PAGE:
First, effective retroactively to Jan. 1, 2020, S.B. 6492 eliminates Tier 1 of the surcharge that was previously applicable to 43 different types of service businesses. This surcharge is replaced with a higher overall B&O tax rate of 1.75% for service businesses, effective April 1, 2020.18
This revision removes the need to determine whether a taxpayer is primarily engaged in one of the previously enumerated service activities, while effectively broadening the rate increase to reach all service businesses. However, the existing service B&O tax rate of 1.5% will continue to apply to hospitals, businesses with less than $1 million in gross receipts in the previous calendar year, and advanced computing businesses (which will continue to be subject to an additional B&O surcharge).19
The $1 million threshold applies to the aggregate gross income subject to the tax for an affiliated group. In this context, the control element of the affiliation is defined as more than 80% of the power to direct management and policies,20
versus more than 50% within the definitions for the advanced computing business surcharge.21
Second, S.B. 6492 consolidates Tiers 2 and 3 of the surcharge imposed on advanced computing businesses to a single surcharge equal to an additional 1.22% B&O tax rate on the service-related income of advanced computing business with over $25 billion in annual worldwide income.22
Combined with the 1.5% tax rate on service and other business activities, the surcharge results in an effective service and other activities B&O tax rate of 2.72%.23
S.B. 6492 also eliminates the minimum annual surcharge of $4 million and increases the maximum annual surcharge to $9 million for advanced computing businesses.24
In addition, S.B. 6492 includes the following changes:
- The Washington State Department of Revenue has the authority to request information from taxpayers identifying all affiliates or certifying that no affiliates exist.25
- Revises the definition of an advanced computing business to exclude “financial institutions” as defined in Wash. Rev. Code Sec. 82.04.29004.26
- Revises how the select advanced computing business receipts threshold of more than $25 billion is measured to consider only the immediately preceding calendar year, rather than the preceding calendar year and the current calendar year.27
- Amends the law by providing that if the Department establishes by clear, cogent, and convincing evidence, that one or more members of an affiliated group intended to evade the surcharge imposed on select advanced computing businesses, the Department must assess against the person or group, a penalty equal to 50% of the amount of the total surcharge payable by all members of that group.28 Previously, under H.B. 2158, the penalty was the removal of the $7 million cap for such groups.29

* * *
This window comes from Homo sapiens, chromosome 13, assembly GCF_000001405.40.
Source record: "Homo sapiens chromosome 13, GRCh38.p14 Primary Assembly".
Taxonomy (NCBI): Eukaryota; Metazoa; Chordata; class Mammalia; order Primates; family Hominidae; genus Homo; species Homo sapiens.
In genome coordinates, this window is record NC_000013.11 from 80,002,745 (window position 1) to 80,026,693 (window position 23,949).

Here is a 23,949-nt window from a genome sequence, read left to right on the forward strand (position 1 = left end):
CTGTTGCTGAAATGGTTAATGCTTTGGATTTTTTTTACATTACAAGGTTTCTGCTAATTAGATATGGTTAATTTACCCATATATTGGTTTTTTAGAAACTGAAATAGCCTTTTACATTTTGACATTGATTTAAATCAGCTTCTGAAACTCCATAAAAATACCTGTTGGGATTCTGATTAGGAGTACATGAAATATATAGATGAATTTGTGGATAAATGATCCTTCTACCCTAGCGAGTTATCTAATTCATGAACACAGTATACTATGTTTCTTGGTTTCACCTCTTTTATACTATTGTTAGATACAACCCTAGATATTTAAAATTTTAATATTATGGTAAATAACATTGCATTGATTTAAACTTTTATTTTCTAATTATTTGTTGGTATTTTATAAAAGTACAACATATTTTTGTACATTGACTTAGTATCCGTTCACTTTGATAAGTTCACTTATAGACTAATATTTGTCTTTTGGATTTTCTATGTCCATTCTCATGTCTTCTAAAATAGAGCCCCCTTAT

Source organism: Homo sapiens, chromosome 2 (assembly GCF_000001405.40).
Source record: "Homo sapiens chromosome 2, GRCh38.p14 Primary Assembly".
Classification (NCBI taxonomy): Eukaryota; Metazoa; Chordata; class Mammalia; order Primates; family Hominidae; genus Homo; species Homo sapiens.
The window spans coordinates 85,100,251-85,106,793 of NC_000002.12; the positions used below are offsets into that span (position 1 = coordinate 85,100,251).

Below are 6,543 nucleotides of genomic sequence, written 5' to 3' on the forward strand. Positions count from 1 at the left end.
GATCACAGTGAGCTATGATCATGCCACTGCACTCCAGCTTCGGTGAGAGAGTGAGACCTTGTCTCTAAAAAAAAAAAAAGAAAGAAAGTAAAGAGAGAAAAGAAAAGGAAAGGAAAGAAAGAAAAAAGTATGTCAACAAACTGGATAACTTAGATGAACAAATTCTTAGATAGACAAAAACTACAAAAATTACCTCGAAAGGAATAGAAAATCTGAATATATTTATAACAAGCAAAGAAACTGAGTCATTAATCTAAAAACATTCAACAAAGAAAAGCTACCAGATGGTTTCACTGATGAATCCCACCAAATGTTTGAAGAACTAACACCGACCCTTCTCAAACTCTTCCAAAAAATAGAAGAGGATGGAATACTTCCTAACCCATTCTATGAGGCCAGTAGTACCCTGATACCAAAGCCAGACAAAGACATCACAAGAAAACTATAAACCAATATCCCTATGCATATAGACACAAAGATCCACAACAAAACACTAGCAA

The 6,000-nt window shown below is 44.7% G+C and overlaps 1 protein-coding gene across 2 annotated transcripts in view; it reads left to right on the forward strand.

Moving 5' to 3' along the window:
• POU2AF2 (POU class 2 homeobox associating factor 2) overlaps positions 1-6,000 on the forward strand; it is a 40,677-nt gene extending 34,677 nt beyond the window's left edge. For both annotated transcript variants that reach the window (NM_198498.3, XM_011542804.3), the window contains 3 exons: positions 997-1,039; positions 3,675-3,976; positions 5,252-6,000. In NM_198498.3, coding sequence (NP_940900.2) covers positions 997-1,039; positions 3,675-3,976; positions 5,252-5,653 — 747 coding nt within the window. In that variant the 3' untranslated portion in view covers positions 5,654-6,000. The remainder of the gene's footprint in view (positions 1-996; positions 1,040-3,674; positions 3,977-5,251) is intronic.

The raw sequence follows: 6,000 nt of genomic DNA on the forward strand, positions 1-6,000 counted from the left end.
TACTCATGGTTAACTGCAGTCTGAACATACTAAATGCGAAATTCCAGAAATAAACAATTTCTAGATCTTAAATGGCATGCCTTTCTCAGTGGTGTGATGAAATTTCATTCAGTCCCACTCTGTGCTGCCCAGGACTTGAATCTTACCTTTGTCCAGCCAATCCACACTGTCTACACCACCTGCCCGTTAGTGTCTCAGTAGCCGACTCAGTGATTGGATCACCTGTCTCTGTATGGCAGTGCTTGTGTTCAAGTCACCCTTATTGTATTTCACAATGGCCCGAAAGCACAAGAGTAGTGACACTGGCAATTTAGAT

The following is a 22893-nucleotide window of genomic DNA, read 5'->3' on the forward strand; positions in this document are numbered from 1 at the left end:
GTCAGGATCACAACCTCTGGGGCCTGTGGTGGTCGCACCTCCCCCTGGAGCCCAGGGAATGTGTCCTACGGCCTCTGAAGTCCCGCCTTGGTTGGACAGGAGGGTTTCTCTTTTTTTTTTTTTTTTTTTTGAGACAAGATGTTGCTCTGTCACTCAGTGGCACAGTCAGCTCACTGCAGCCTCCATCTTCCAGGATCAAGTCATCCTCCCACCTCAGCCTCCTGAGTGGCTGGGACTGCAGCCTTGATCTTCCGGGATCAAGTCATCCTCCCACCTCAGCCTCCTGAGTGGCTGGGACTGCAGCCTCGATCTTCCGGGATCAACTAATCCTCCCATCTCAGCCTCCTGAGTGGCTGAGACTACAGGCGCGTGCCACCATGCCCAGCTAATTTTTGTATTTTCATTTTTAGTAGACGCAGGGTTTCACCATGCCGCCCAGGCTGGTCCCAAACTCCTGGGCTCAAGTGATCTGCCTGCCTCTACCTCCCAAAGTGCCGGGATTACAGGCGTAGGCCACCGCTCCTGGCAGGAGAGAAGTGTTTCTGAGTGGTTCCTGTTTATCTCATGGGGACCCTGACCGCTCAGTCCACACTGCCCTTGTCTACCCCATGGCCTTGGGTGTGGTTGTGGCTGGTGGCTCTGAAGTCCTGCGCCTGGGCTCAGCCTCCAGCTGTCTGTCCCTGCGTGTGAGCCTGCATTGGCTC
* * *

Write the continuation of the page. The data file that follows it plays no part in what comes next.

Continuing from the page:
- Requires select advanced computing taxpayers to pay the surcharge on a quarterly basis.30
S.B. 6492 addresses many of the administrative concerns raised by the original surcharge enacted by H.B. 2158 by imposing a general increase in the service B&O tax rate to 1.75%. Although the legislation broadens the reach of the rate increase to all service-type businesses, it preserves the current service B&O tax rate of 1.5% for hospitals and taxpayers with gross income of less than $1 million per year.
According to the Department’s fiscal note, approximately 89,000 businesses were subject to the surcharge under H.B. 2158.31
The fiscal note estimates that S.B. 6492 will affect approximately 14,800 taxpayers, with 10,400 of these taxpayers subject to a lower tax rate.32
The remaining 4,400 taxpayers are not subject to the surcharges created by H.B. 2158, but will pay the higher service and other activities enacted by S.B. 6492. The relatively small number of taxpayers that qualify as advanced computing businesses will be subject to a substantially higher tax rate than under H.B. 2158.
It is worth noting that the definition of an advanced computing business remains largely unchanged under S.B. 6492. An affiliated group may be deemed a select advanced computing business due to certain activities of a single member of the group, and the law does not require the member to be primarily engaged in such business activity. The revised law also does not require Washington nexus for the affiliates within this definition. While the Department’s fiscal note estimated only a small number of businesses will be impacted by the higher advanced computing surcharge,33
the law retains ambiguities which may impact a larger number of taxpayers than anticipated.